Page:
The other ‘folly’ is Xlejli tower at Palazzo Dorell outside Gudja with its mysterious interior that reflects its technique of combining rough stones with various dark pieces of glass. The palazzo was for a time, the headquarters of Brigadier Graham in the very early days of the British period.
Then there are odd objects from Malta’s past, like the chastity belt (most probably a fake one though but worth a good story) at Palazzo Falzon, the ruota for the depositing of unwanted babies at the former Santo Spirito hospital, the xatrambatra (a genuine example of which I think nobody has ever actually seen), the ‘shaman cache’ from the Brocktorff Circle – so unlike any other Neolithic remains that would have surely been passed off as fakes had they not been discovered in situ, the hook with a Lord Nelson connection in St John Street, Gozo’s pavements (they too have a story to tell), the three crosses at il-Bidni and so on, not forgetting of course the mystery to end all mysteries: the cart ruts that dot so many sites in the local landscape.
The authors have also selected particular places that carry a mysterious aura about them as well as having their own stories to tell. They range from Strait Street to the Chapel of Bones and the Capuchin crypt in Floriana with its desiccated friars, the acoustic ‘ear’ at Magħtab, Popeye village, Filfla, the plague cemetery at Wied Għammieq, the old Valletta mandragg, as well as the notorious City Lights cinema in central Valletta which for years catered for ‘adult’ needs under the radar of the authorities. Even the controversial column outside Luqa, the one deemed too shocking for Pope Benedict’s gaze who thus,must have walked into the Sistine Chapel with his eyes fixed firmly on the floor, claims a place.
Then there are some particular episodes culled from the pages of our history, such as the tragic trampling of over 100 children during Carnival days in 1823, the unfortunate executioner who died after having executed a fellow felon in Gallows’ Square in Rabat, the sole woman surreptiously buried in a grand master’s tomb at St John’s, the dgħajsa vs gondola race that took place in Venice and the French cannonball stuck in a wall in Żabbar, which should serve to whet appetites.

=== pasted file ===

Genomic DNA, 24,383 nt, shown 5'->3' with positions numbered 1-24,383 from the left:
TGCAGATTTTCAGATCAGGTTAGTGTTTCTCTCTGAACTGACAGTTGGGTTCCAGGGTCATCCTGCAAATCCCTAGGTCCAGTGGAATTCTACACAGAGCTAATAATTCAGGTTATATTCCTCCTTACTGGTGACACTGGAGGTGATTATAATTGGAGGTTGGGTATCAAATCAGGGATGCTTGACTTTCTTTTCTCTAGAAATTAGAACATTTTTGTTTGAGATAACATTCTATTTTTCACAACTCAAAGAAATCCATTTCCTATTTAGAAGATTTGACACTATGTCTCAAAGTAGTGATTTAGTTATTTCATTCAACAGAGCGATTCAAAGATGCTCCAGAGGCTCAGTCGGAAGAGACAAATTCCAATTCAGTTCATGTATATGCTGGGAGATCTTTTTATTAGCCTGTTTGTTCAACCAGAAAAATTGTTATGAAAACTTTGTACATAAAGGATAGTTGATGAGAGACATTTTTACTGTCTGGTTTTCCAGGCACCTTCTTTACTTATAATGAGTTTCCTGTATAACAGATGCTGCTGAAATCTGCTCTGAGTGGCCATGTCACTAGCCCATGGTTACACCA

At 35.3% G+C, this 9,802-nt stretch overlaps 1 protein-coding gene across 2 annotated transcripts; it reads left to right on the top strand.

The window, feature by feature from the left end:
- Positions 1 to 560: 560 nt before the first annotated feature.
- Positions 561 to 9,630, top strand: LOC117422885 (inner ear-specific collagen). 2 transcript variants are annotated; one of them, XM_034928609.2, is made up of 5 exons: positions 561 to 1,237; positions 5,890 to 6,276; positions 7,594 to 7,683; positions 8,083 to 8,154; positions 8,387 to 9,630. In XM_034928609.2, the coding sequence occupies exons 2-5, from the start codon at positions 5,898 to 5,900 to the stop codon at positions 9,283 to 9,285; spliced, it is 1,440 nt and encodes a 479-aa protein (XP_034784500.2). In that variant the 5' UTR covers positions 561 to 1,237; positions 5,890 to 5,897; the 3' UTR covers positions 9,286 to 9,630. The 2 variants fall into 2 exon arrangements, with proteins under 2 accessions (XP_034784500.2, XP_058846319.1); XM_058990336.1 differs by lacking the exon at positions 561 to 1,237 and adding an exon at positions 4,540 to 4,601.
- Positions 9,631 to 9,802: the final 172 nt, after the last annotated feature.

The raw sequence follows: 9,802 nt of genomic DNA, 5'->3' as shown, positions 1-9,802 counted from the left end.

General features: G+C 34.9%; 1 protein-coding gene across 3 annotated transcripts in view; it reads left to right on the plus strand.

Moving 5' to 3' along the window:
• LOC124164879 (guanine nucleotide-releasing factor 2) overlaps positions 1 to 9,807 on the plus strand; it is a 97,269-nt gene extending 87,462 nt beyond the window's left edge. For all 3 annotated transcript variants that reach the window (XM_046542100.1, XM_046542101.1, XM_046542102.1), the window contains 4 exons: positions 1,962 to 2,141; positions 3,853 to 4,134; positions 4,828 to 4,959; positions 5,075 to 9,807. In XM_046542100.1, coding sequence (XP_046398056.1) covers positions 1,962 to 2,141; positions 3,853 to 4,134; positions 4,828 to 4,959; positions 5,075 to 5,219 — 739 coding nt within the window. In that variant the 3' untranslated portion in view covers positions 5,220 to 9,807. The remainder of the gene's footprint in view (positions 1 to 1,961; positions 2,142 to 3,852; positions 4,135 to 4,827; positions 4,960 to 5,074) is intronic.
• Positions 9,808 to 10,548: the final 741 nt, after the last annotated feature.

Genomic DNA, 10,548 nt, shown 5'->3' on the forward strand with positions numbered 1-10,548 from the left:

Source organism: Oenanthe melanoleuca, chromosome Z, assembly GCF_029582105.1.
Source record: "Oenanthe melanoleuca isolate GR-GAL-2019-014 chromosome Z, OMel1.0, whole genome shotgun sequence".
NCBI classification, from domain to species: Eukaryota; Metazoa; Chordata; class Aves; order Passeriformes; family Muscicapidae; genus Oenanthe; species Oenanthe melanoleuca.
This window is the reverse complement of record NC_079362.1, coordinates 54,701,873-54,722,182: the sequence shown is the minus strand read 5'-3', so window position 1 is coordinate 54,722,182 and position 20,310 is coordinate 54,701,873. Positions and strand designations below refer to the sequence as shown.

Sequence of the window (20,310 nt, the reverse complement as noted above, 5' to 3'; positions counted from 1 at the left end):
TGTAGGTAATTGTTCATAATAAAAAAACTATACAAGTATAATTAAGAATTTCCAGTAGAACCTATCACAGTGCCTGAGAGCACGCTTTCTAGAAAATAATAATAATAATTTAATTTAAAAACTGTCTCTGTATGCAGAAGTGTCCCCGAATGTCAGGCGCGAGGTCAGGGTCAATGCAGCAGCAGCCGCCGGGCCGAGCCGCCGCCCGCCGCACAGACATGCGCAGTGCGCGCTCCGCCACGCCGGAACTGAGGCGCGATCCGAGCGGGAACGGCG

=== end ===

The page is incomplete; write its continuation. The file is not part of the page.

Even Titti, the Jack Russell terrier which became a YouTube sensation by faithfully jumping after her master at Peter’s Pool, earns a mention and an excellent photograph.
One highly arguable aspect in this charming book, which particularly irks me, is the decision to use Maltese versions of the names for the towns and villages instead of the accepted English versions, that is using Ħaż-Żabbar, Ħal Luqa, Ħal Għaxaq and so on instead of the accepted English version of Żabbar, Luqa, and Għaxaq respectively. This is tantamount to using Moskva for Moscow, Firenze for Florence or Kreta for Crete in an English text. This decision landed the authors, flying in the face of linguistic norms, in inconsistencies as they then had to opt for Rabat, Mellieħa and Naxxar rather than ir-Rabat, il-Mellieħa, and in-Naxxar respectively, for example. Surely they too must have felt unwieldy and inelegant to refer, say, to ‘a place near in in-Naxxar’. The next crazy step would then be to insist on writing Għawdex for Gozo.
If this decision was the result of instructions from some local authority, it should be radically rethought. A local authority just cannot give instructions about the accepted norms of writing in a foreign language.
Still these are just academic points. Bizarre Malta remains a fascinating book that is bound to be extremely popular. It will make a very exciting summer read with its short single-bite topics that can be read one after the other or browsed through. And surely, one hopes, there exist other local places and incidents that can justify inclusion in another volume.